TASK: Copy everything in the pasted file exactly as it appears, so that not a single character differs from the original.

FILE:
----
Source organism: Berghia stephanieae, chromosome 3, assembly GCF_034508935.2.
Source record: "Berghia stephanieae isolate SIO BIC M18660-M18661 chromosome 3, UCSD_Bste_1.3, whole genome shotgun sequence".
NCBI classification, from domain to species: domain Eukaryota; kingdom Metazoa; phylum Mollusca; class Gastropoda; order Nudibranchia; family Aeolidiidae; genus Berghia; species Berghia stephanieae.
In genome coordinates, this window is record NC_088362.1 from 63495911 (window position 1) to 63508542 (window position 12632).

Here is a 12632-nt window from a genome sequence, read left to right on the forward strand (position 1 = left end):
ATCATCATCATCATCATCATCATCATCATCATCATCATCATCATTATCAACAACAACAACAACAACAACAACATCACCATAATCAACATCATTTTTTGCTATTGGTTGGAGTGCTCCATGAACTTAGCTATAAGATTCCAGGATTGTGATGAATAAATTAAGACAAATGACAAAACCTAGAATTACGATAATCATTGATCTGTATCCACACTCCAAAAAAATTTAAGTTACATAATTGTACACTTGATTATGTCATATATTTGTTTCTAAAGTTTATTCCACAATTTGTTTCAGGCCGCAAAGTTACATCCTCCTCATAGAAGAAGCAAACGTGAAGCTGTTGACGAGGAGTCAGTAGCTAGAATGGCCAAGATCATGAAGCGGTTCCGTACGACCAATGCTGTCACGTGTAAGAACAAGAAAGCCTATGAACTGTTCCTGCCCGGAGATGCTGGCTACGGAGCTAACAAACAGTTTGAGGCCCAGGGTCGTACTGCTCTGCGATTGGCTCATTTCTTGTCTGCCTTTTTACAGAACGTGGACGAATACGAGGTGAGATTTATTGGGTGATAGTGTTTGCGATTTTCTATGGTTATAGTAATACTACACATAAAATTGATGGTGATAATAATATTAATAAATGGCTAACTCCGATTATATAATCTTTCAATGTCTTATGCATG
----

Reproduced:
Source organism: Berghia stephanieae, chromosome 3, assembly GCF_034508935.2.
Source record: "Berghia stephanieae isolate SIO BIC M18660-M18661 chromosome 3, UCSD_Bste_1.3, whole genome shotgun sequence".
NCBI classification, from domain to species: domain Eukaryota; kingdom Metazoa; phylum Mollusca; class Gastropoda; order Nudibranchia; family Aeolidiidae; genus Berghia; species Berghia stephanieae.
In genome coordinates, this window is record NC_088362.1 from 63495911 (window position 1) to 63508542 (window position 12632).

Here is a 12632-nt window from a genome sequence, read left to right on the forward strand (position 1 = left end):
ATCATCATCATCATCATCATCATCATCATCATCATCATCATCATTATCAACAACAACAACAACAACAACAACATCACCATAATCAACATCATTTTTTGCTATTGGTTGGAGTGCTCCATGAACTTAGCTATAAGATTCCAGGATTGTGATGAATAAATTAAGACAAATGACAAAACCTAGAATTACGATAATCATTGATCTGTATCCACACTCCAAAAAAATTTAAGTTACATAATTGTACACTTGATTATGTCATATATTTGTTTCTAAAGTTTATTCCACAATTTGTTTCAGGCCGCAAAGTTACATCCTCCTCATAGAAGAAGCAAACGTGAAGCTGTTGACGAGGAGTCAGTAGCTAGAATGGCCAAGATCATGAAGCGGTTCCGTACGACCAATGCTGTCACGTGTAAGAACAAGAAAGCCTATGAACTGTTCCTGCCCGGAGATGCTGGCTACGGAGCTAACAAACAGTTTGAGGCCCAGGGTCGTACTGCTCTGCGATTGGCTCATTTCTTGTCTGCCTTTTTACAGAACGTGGACGAATACGAGGTGAGATTTATTGGGTGATAGTGTTTGCGATTTTCTATGGTTATAGTAATACTACACATAAAATTGATGGTGATAATAATATTAATAAATGGCTAACTCCGATTATATAATCTTTCAATGTCTTATGCATG